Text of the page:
Then let’s reach beyond that and connect people outside of Rotary with Rotarians and then with others. And once this happens, it becomes more difficult for people to allow the leaders in their country to say, “Bomb them.”
Q: Might we invent our way to peace?
View One Small Act and other virtual reality films on Rotary’s VR app, which is available for Android and Apple devices. Or stop by the Virtual Reality Zone in the House of Friendship at the 2018 Rotary International Convention in Toronto.
Use VR to share Rotary’s story at your club and district events. Watch for a new VR film in time for World Polio Day in October. Find out more at rotary.org/en/vr.
Jim Marggraff’s gadgets
Problem: How to efficiently transfer voice, video, and data between an organization’s offices while maintaining quality connections even when hardware or communication lines fail.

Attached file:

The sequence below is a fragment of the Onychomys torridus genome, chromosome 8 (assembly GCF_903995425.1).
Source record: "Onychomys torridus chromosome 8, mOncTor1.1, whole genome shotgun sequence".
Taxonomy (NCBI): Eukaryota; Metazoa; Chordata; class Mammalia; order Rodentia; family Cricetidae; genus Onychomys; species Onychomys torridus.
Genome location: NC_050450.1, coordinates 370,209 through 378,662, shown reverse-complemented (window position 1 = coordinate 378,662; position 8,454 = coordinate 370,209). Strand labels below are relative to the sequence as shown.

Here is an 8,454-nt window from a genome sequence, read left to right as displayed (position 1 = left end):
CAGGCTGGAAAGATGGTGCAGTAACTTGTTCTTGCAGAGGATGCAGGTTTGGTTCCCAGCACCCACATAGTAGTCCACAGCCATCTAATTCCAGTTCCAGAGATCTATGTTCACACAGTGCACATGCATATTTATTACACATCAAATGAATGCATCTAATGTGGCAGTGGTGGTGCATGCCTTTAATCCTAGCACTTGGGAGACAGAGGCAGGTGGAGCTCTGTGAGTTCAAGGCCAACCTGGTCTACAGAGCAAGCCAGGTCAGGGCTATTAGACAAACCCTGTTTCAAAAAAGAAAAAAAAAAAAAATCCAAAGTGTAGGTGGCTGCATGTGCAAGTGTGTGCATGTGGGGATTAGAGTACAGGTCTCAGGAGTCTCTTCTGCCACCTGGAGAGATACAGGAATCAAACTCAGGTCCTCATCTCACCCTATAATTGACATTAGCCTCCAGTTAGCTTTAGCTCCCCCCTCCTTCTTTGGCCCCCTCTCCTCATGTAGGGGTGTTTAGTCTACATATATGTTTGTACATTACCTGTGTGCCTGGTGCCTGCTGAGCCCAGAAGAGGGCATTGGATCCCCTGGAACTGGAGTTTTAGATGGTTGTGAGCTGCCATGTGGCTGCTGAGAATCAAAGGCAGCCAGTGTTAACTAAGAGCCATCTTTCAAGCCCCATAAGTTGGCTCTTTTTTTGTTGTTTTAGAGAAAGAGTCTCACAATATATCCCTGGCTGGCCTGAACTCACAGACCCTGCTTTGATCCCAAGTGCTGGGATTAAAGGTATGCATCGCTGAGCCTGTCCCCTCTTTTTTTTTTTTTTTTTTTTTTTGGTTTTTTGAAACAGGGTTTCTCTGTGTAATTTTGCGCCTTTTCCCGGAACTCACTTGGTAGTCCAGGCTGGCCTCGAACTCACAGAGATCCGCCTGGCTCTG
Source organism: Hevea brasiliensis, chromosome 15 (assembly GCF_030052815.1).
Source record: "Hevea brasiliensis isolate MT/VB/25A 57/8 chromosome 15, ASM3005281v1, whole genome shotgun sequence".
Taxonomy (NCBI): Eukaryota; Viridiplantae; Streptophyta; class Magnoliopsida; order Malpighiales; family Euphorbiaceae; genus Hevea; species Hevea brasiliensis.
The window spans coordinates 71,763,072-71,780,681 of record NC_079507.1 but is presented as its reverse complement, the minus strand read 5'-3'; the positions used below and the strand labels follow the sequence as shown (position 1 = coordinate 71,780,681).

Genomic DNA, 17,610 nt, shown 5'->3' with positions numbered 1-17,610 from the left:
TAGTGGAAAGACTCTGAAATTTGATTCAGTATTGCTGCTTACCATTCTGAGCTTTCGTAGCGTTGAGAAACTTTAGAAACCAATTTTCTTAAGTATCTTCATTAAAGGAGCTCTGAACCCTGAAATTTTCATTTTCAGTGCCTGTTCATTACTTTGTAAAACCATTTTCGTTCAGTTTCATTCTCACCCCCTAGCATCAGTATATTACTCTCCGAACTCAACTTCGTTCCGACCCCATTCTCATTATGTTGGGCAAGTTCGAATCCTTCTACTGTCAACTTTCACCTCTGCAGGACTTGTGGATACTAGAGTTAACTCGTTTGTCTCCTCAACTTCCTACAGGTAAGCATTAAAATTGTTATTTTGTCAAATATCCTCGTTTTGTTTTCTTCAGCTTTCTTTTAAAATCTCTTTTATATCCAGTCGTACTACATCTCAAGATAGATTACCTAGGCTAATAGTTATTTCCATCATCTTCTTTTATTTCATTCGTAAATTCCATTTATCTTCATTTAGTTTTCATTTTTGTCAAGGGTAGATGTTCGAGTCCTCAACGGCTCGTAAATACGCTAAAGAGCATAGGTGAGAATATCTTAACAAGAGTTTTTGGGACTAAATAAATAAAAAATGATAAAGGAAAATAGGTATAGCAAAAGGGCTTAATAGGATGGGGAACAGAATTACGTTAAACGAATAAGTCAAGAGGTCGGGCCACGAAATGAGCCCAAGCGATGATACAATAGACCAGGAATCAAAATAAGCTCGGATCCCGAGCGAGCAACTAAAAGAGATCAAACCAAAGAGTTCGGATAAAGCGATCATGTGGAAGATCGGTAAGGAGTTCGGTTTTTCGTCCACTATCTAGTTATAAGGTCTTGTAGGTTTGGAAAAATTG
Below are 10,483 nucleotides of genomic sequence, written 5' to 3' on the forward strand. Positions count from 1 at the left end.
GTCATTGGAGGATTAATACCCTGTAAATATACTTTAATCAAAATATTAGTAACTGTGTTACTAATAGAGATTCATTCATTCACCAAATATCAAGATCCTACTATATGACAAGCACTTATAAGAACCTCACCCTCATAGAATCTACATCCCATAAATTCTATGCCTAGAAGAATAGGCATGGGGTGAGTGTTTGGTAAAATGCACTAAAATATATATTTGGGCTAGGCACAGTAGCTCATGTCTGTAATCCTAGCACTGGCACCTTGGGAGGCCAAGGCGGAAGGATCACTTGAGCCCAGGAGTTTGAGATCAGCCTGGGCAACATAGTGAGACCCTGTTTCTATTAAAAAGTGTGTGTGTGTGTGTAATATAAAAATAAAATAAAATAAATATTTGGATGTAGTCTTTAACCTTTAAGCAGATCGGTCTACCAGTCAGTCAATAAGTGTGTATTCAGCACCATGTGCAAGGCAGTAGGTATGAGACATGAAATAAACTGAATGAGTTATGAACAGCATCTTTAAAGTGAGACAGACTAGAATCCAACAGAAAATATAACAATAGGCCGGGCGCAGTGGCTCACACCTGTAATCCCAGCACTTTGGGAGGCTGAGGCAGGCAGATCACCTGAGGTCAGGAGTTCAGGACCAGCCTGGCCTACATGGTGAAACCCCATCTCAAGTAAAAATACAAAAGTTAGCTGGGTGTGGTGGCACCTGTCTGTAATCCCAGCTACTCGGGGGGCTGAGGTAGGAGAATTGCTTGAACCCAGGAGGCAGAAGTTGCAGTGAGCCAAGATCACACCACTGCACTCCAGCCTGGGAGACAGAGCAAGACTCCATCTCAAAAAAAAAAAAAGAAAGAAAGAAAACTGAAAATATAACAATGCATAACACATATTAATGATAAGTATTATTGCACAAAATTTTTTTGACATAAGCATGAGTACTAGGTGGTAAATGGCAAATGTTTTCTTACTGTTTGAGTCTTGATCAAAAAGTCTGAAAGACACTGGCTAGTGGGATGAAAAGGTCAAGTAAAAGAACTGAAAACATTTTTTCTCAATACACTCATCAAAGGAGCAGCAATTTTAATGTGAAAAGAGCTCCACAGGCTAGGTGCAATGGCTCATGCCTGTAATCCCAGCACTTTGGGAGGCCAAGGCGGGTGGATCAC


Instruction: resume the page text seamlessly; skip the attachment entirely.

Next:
Solution: ATM, FastPacket, and FrameRelay Network technologies, which enabled computers to be connected globally and enabled high-speed, reliable communication.
Year debuted: 986
Sales: >$1 billion; IPO in 1992; Cisco bought the company for $4.5 billion in 1996.
Problem: How to improve literacy.
Solution: LeapPad Learning System – talking books that children interact with using a stylus to practice spelling, phonics, and other reading skills. (Marggraff wrote and narrated many of the early books.)
Year debuted: 1999
Sales: >$1 billion; LeapPads were used by over 100 million children worldwide from 1999 to 2004. Within five years, 77 percent of U.S. households with kids ages four to seven had LeapPads.